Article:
Are you unconsciously entrenching resistance to change in your team?

One of the issues that is repeatedly raised with me by leaders is how to "deal" with change resistant team members.

Some of the first questions I ask them are "How are you framing or positioning the initiatives to your team members?" and "What aspects of the initiatives are they perceived to be resisting?"

I often find based on the responses I receive to those questions, that leaders have been unconsciously framing their initiatives in such a way that it sets themselves and their team members up for issues. So let's explore some of the potential contributing factors that may be entrenching resistant behaviours and attitudes in teams.

Change is actually no-thing.

When leaders refer to an initiative as "The change" they have turned the verb "change" into a noun, "the change". When they do this they have unconsciously transformed the process of changing into a "thing". Change is not a real "thing", it is a process, as such there is no THING to resist as it is a series of processes we are initiating within the business. Therefore people aren't resisting "The change", they are resisting some aspects of the process of changing and potentially not every aspect of it either.

To help unfreeze people's thinking about what you are initiating, use the verb form rather than the noun. This can be done quite simply by adding an "-ing" to the end of a word.

For example: "We are changing a number of our processes.", "We are implementing a group wide policy.", "We will be creating new positions."

The never ending story

Another advantage of adding "-ing" to your nouns, beyond turning them into verbs, is the subtle implication that the processes will be ongoing. Many leaders refer to "The change" and unconsciously imply a starting point and an end point. For instance "Once we're through the change it will be business as usual.". If you want to minimise the chances of your people resisting future changes, then avoid implying that at some point in time the business will stop growing, evolving and adapting.

Think of whatever you're doing in the business as a never ending story and keep behaving and talking as if your organisation will continue growing, changing, adapting, evolving, testing and transforming beyond this point in time.

The butterfly effect

Referring to what is changing as "The change" also presupposes that it is THE only change that is occurring. Leader's who talk in this way, unconsciously lump everything that is changing into a singular event that occurs in isolation to other adjustments that are being made in the organisation.

The truth is your organisation is an interdependent ecosystem of people, processes, procedures, policies, systems and frameworks. Adjustments that are made to one or more of these elements is bound to have knock on effects. Some may be subtle and others more overt, but there will be consequences for any adjustments made in this complex ecosystem.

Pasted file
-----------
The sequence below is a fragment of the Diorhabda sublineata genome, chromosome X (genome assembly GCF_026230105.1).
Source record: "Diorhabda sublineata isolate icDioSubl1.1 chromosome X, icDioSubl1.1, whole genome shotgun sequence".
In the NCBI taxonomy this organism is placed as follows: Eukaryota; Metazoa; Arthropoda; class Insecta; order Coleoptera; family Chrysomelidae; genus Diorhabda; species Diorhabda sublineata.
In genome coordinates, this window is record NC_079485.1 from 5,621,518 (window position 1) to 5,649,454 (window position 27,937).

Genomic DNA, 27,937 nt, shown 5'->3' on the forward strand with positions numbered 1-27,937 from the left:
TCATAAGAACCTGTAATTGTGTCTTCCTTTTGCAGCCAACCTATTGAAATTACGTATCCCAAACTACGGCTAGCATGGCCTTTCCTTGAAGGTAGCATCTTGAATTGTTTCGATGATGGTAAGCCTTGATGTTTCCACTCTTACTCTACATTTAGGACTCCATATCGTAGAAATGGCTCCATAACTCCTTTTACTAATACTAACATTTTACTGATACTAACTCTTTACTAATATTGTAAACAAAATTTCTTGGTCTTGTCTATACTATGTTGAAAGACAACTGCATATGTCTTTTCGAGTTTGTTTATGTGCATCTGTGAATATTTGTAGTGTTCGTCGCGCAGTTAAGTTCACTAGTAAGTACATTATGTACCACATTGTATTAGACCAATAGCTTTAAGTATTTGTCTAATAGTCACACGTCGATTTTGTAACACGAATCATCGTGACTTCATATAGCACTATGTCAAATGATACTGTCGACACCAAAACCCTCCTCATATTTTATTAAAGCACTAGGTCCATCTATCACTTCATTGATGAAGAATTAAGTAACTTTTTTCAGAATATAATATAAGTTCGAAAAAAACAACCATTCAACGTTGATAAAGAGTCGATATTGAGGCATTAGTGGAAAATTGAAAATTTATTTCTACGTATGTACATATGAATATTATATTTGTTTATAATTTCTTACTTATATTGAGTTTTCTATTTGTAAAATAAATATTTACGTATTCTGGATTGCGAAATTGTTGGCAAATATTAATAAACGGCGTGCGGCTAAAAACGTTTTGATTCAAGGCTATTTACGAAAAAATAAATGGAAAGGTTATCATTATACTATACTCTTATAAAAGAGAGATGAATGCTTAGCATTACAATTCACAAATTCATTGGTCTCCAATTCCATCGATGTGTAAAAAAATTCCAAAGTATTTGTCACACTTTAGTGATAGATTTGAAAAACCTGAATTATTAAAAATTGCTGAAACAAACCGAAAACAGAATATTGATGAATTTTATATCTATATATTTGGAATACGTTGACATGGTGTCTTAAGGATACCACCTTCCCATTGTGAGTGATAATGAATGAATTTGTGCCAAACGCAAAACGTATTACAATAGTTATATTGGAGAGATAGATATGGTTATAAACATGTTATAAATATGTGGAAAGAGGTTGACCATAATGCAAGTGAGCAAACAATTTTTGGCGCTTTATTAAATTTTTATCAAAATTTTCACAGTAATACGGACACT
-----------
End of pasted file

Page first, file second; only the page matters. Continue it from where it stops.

By continually messaging that there are numerous elements that are changing and that there will be ongoing effects from making these adjustments; leaders encourage their people to think beyond the most obvious changes resulting from the process.

There is an additional benefit of referring to the various elements of an initiative that are changing. Doing so enables the leader to coach team members on the specific elements or processes that they may be resisting. Rather than seeing "The change" as being a singular "thing" and something to resist in total, the team member may now be able to point to a specific aspect they are resisting and other aspects that they are aligned with.

Stop thinking of resistance as a static process.

Lastly, stop labeling people as resistant and a problem that you have to deal with. Labeling people in this way is rarely useful and often encourages leaders to model resistant behaviours in return. Remember that people are in the active process of resisting and therefore it is a dynamic process. If you've ever tried to resist something for an extended period of time, then you would know how much effort, energy and commitment it takes. As a coach, I prefer to think of them as currently committing to resisting rather than resisting commitment. If we view their commitment to their cause as a positive behaviour then we can potentially orientate that behaviour in a mutually beneficial direction. The key words here are mutually beneficial. If people are resisting, then it is feedback for the leader that there are higher order needs that aren't being met yet.

To work towards a mutually beneficial outcome, spend time coaching your people and working with them, rather than "dealing" with them. This will generally yield positive results for the leader - team member relationship, as you learn more about what their fears, uncertainties and doubts are as well as what their hopes, aspirations and dreams might be. Through the coaching process you can invite and entice them to explore and embrace what is changing rather than pushing and directing them which will further entrench resistant behaviour.

Views: 1345

Add a Comment

You need to be a member of HR Daily Community to add comments!

Join HR Daily Community

© 2022   Created by Jo Knox.   Powered by

Badges  |  Report an Issue  |  Terms of Service